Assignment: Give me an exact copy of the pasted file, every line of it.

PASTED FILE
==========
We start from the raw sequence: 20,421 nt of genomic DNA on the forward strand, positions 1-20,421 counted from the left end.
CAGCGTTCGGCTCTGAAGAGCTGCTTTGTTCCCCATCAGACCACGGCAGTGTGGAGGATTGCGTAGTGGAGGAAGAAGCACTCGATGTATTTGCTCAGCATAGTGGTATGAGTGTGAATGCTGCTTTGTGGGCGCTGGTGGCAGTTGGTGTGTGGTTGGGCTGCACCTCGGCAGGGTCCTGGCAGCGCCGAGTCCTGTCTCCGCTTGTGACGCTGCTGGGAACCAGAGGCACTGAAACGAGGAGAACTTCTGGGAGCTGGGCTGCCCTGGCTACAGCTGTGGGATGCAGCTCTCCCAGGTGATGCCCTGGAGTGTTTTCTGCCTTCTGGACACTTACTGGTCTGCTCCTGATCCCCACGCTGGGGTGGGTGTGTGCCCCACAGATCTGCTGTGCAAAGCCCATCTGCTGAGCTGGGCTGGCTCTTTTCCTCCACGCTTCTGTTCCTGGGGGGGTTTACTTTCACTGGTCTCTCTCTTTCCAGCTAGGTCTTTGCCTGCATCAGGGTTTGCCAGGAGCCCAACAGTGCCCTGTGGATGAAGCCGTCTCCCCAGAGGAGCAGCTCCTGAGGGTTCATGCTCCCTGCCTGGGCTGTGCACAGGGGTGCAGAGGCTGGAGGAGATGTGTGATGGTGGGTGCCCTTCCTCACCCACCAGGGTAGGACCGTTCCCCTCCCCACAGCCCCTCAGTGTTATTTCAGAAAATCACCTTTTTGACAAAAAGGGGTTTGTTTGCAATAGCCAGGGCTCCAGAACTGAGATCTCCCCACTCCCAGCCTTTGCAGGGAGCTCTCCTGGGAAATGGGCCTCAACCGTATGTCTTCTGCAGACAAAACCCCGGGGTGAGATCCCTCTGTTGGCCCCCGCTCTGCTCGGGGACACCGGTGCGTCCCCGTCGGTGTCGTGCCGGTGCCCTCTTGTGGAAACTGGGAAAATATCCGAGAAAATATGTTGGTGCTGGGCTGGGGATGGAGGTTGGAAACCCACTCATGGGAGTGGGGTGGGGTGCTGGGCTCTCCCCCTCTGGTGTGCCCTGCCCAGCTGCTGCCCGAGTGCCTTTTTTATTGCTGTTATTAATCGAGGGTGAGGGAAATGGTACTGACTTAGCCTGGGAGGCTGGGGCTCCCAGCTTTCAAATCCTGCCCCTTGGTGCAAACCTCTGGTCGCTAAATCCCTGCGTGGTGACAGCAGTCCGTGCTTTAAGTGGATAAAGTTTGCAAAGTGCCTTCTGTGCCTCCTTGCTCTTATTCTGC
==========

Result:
We start from the raw sequence: 20,421 nt of genomic DNA on the forward strand, positions 1-20,421 counted from the left end.
CAGCGTTCGGCTCTGAAGAGCTGCTTTGTTCCCCATCAGACCACGGCAGTGTGGAGGATTGCGTAGTGGAGGAAGAAGCACTCGATGTATTTGCTCAGCATAGTGGTATGAGTGTGAATGCTGCTTTGTGGGCGCTGGTGGCAGTTGGTGTGTGGTTGGGCTGCACCTCGGCAGGGTCCTGGCAGCGCCGAGTCCTGTCTCCGCTTGTGACGCTGCTGGGAACCAGAGGCACTGAAACGAGGAGAACTTCTGGGAGCTGGGCTGCCCTGGCTACAGCTGTGGGATGCAGCTCTCCCAGGTGATGCCCTGGAGTGTTTTCTGCCTTCTGGACACTTACTGGTCTGCTCCTGATCCCCACGCTGGGGTGGGTGTGTGCCCCACAGATCTGCTGTGCAAAGCCCATCTGCTGAGCTGGGCTGGCTCTTTTCCTCCACGCTTCTGTTCCTGGGGGGGTTTACTTTCACTGGTCTCTCTCTTTCCAGCTAGGTCTTTGCCTGCATCAGGGTTTGCCAGGAGCCCAACAGTGCCCTGTGGATGAAGCCGTCTCCCCAGAGGAGCAGCTCCTGAGGGTTCATGCTCCCTGCCTGGGCTGTGCACAGGGGTGCAGAGGCTGGAGGAGATGTGTGATGGTGGGTGCCCTTCCTCACCCACCAGGGTAGGACCGTTCCCCTCCCCACAGCCCCTCAGTGTTATTTCAGAAAATCACCTTTTTGACAAAAAGGGGTTTGTTTGCAATAGCCAGGGCTCCAGAACTGAGATCTCCCCACTCCCAGCCTTTGCAGGGAGCTCTCCTGGGAAATGGGCCTCAACCGTATGTCTTCTGCAGACAAAACCCCGGGGTGAGATCCCTCTGTTGGCCCCCGCTCTGCTCGGGGACACCGGTGCGTCCCCGTCGGTGTCGTGCCGGTGCCCTCTTGTGGAAACTGGGAAAATATCCGAGAAAATATGTTGGTGCTGGGCTGGGGATGGAGGTTGGAAACCCACTCATGGGAGTGGGGTGGGGTGCTGGGCTCTCCCCCTCTGGTGTGCCCTGCCCAGCTGCTGCCCGAGTGCCTTTTTTATTGCTGTTATTAATCGAGGGTGAGGGAAATGGTACTGACTTAGCCTGGGAGGCTGGGGCTCCCAGCTTTCAAATCCTGCCCCTTGGTGCAAACCTCTGGTCGCTAAATCCCTGCGTGGTGACAGCAGTCCGTGCTTTAAGTGGATAAAGTTTGCAAAGTGCCTTCTGTGCCTCCTTGCTCTTATTCTGC